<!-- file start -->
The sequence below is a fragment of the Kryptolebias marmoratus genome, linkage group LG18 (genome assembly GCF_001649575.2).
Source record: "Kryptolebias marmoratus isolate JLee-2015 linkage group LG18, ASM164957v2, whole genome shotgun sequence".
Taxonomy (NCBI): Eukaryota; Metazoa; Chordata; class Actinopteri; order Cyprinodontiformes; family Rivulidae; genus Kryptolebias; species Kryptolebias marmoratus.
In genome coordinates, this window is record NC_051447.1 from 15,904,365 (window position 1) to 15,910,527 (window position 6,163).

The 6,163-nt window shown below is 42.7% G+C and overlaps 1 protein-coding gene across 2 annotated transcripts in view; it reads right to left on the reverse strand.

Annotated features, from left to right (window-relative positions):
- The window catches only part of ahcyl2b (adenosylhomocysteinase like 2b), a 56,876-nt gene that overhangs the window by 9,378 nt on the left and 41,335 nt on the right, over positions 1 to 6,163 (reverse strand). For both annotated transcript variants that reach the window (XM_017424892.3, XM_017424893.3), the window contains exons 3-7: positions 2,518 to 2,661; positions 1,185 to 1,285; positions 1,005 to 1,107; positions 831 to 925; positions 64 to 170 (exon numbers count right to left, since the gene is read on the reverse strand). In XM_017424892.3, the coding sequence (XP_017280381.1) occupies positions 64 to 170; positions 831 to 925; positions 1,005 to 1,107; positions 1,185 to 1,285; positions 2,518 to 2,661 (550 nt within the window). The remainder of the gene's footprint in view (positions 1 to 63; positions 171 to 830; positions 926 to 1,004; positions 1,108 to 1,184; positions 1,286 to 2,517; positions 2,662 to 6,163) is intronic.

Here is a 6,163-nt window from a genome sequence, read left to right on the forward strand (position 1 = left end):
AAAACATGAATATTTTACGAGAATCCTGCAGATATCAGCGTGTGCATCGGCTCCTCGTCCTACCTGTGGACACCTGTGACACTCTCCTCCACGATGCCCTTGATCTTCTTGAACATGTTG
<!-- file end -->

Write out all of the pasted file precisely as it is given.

The sequence below is a fragment of the Kryptolebias marmoratus genome, linkage group LG18 (genome assembly GCF_001649575.2).
Source record: "Kryptolebias marmoratus isolate JLee-2015 linkage group LG18, ASM164957v2, whole genome shotgun sequence".
Taxonomy (NCBI): Eukaryota; Metazoa; Chordata; class Actinopteri; order Cyprinodontiformes; family Rivulidae; genus Kryptolebias; species Kryptolebias marmoratus.
In genome coordinates, this window is record NC_051447.1 from 15,904,365 (window position 1) to 15,910,527 (window position 6,163).

The 6,163-nt window shown below is 42.7% G+C and overlaps 1 protein-coding gene across 2 annotated transcripts in view; it reads right to left on the reverse strand.

Annotated features, from left to right (window-relative positions):
- The window catches only part of ahcyl2b (adenosylhomocysteinase like 2b), a 56,876-nt gene that overhangs the window by 9,378 nt on the left and 41,335 nt on the right, over positions 1 to 6,163 (reverse strand). For both annotated transcript variants that reach the window (XM_017424892.3, XM_017424893.3), the window contains exons 3-7: positions 2,518 to 2,661; positions 1,185 to 1,285; positions 1,005 to 1,107; positions 831 to 925; positions 64 to 170 (exon numbers count right to left, since the gene is read on the reverse strand). In XM_017424892.3, the coding sequence (XP_017280381.1) occupies positions 64 to 170; positions 831 to 925; positions 1,005 to 1,107; positions 1,185 to 1,285; positions 2,518 to 2,661 (550 nt within the window). The remainder of the gene's footprint in view (positions 1 to 63; positions 171 to 830; positions 926 to 1,004; positions 1,108 to 1,184; positions 1,286 to 2,517; positions 2,662 to 6,163) is intronic.

Here is a 6,163-nt window from a genome sequence, read left to right on the forward strand (position 1 = left end):
AAAACATGAATATTTTACGAGAATCCTGCAGATATCAGCGTGTGCATCGGCTCCTCGTCCTACCTGTGGACACCTGTGACACTCTCCTCCACGATGCCCTTGATCTTCTTGAACATGTTG